The idea that the automotive industry is fiercely competitive is not new. Automakers battle for customers through advertising campaigns and regularly refreshed vehicle designs, and by being the first to dominate sales in the next big emerging market. In an industry in which many consumers are loyal to a certain brand, gaining even a fraction of a percent of market share is critical.
Three major automakers continually fight for sales to own the title of the world's biggest automaker. Toyota Motors (NYSE:TM) defended its crown in 2014, but has essentially raised the white flag not even a month into 2015.
How it all wrapped up
Last year, Toyota sold 10.23 million vehicles across the globe. The Japanese automaker narrowly edged out German rival Volkswagen (OTC:VWAGY), which sold 10.14 million vehicles (the first time the German automaker surpassed 10 million in global sales). Taking third place was the United States' largest automaker, General Motors (NYSE:GM), with 9.92 million sales globally.
Before Toyota claimed the sales title in 2008, GM was king of the hill for nearly eight decades. But General Motors has been humbled in recent years, with major challenges including its bankruptcy and the recall of millions of GM vehicles following technical failures that were linked to a number of deaths.
However, Toyota projects that its sales will slide by 1% in 2015, to 10.15 million. The automaker's sales have not declined year over year since 2011 -- and that was due to the earthquake and tsunami that disrupted Japanese production and sales.
Toyota's forecast leaves the door wide open for Volkswagen to follow through on a claim it made years ago: CEO Martin Winterkorn said in 2013 that the German automaker would become the world's largest automaker by 2018, and it appears that goal is well within reach -- years ahead of schedule.
Volkswagen is on the cusp of taking the crown from Toyota because of its substantial lead in two key markets: Europe and China. Volkswagen's sales reached 3.95 million units in Europe's overall market last year, while Toyota failed to top 890,000 units. It's a similar story in China -- the world's largest automotive market and still one of the fastest-growing -- where Volkswagen sold 3.68 million units last year, far ahead of Toyota's 1.03 million.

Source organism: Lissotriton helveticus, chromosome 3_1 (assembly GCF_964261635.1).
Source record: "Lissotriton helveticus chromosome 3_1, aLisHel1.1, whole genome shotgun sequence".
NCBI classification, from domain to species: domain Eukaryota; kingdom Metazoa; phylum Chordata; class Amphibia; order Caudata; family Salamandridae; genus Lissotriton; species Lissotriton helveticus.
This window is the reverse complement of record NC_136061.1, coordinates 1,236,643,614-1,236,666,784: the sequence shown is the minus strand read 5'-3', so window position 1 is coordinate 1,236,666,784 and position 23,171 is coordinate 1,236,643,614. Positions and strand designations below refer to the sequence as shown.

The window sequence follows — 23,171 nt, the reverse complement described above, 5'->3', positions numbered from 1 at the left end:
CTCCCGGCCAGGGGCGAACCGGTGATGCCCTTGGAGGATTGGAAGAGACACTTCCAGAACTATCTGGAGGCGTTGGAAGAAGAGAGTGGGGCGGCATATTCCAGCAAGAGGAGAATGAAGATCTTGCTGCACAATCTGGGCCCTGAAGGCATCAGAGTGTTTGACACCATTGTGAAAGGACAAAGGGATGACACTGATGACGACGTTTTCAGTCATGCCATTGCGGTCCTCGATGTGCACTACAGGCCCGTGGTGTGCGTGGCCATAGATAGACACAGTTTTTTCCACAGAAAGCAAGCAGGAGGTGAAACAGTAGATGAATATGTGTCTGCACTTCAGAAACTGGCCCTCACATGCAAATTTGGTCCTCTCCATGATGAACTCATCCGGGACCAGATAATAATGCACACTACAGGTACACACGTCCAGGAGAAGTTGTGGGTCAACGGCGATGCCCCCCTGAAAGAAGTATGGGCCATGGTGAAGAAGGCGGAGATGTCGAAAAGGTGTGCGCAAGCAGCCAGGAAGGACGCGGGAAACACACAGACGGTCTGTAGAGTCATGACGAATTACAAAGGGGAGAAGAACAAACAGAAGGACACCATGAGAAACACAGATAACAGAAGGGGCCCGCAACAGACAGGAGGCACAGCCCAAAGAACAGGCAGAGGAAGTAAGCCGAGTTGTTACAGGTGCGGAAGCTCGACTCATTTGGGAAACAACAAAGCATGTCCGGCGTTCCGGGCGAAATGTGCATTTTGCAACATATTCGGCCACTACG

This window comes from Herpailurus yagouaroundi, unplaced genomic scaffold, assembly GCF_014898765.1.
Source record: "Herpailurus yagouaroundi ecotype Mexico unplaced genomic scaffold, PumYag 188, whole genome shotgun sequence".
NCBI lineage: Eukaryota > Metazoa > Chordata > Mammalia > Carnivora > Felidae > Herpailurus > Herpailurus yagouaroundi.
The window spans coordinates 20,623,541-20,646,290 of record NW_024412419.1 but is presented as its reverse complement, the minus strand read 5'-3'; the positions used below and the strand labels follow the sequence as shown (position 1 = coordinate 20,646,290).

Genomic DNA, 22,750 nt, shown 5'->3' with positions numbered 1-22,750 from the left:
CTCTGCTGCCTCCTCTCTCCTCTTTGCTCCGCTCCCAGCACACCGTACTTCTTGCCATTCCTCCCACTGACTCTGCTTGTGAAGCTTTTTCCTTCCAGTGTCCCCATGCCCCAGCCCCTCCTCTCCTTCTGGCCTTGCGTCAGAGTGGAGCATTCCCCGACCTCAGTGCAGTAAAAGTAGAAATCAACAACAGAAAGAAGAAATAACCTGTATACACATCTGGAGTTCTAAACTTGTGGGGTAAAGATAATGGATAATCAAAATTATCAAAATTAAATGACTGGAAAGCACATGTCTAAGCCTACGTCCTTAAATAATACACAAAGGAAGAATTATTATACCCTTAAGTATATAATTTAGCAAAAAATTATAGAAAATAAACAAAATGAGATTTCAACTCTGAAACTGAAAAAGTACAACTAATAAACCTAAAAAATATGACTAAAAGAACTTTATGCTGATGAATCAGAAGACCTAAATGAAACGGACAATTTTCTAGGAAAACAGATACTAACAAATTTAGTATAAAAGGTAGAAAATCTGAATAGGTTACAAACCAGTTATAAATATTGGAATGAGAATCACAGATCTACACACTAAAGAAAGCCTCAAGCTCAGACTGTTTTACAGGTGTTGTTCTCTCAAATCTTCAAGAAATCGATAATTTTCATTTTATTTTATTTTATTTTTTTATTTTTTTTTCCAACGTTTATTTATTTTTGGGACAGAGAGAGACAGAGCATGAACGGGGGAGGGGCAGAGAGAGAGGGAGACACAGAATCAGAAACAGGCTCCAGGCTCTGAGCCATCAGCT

If Volkswagen were to capture the global sales crown in 2015, it would be a substantial victory, as only GM and Toyota have ever held the top spot.
What to expect?
While these automakers have certainly distanced themselves from other competitors when it comes to global sales, all three have the potential to claim the spot in 2015.
Despite GM looking up to Toyota and Volkswagen last year, the automaker has finally had the capital in recent years to begin long-overdue vehicle refreshes and redesigns. Consider that before the Silverado's and Sierra's recent redesign, the full-size trucks -- which are widely considered the automaker's most profitable and most important products -- had gone without a refresh for seven years. That's ancient in the automotive industry. As more of GM's new vehicles hit the market, look for sales to accelerate in 2015 and beyond.
Toyota's most important sales battleground will be in its home nation. While Toyota expects sales to rise 2% outside of Japan, that would be partially undermined by a 9% expected tumble in domestic sales. Part of the reason for the anticipated decline is last year's increase in the national consumption tax, which hindered demand for big purchases such as new vehicles.
Volkswagen, on the other hand, has plenty of upside right here in the United States. So far, the German automaker has chased down Toyota for the global sales crown without much success in the U.S. market, where it only ranks as the eighth-largest automaker, with 366,000 in sales last year -- a fraction of Toyota's 2.3 million in U.S. sales. In fact, Volkswagen's U.S. sales were down 10% for 2014 from the previous year, compared to the overall market's 6% gain, and its entire lineup was outsold by Ford's F-Series alone, twice over.
The German automaker isn't pinning its hopes in the U.S. on any certain vehicle, though it hopes to push multiple SUVs through its Volkswagen and Audi brand. Perhaps the biggest strategic moves here for Volkswagen will be its aim to lower prices while improving vehicle technology and reducing vehicle redesign cycles, which currently stretch years longer than those of its U.S. competitors -- a difficult list of tasks to accomplish in 2015 and 2016. However, if Volkswagen can gain a little traction in a surging U.S. market, there's no doubt in my mind that it will become the third automaker ever to claim the global sales crown in 2015.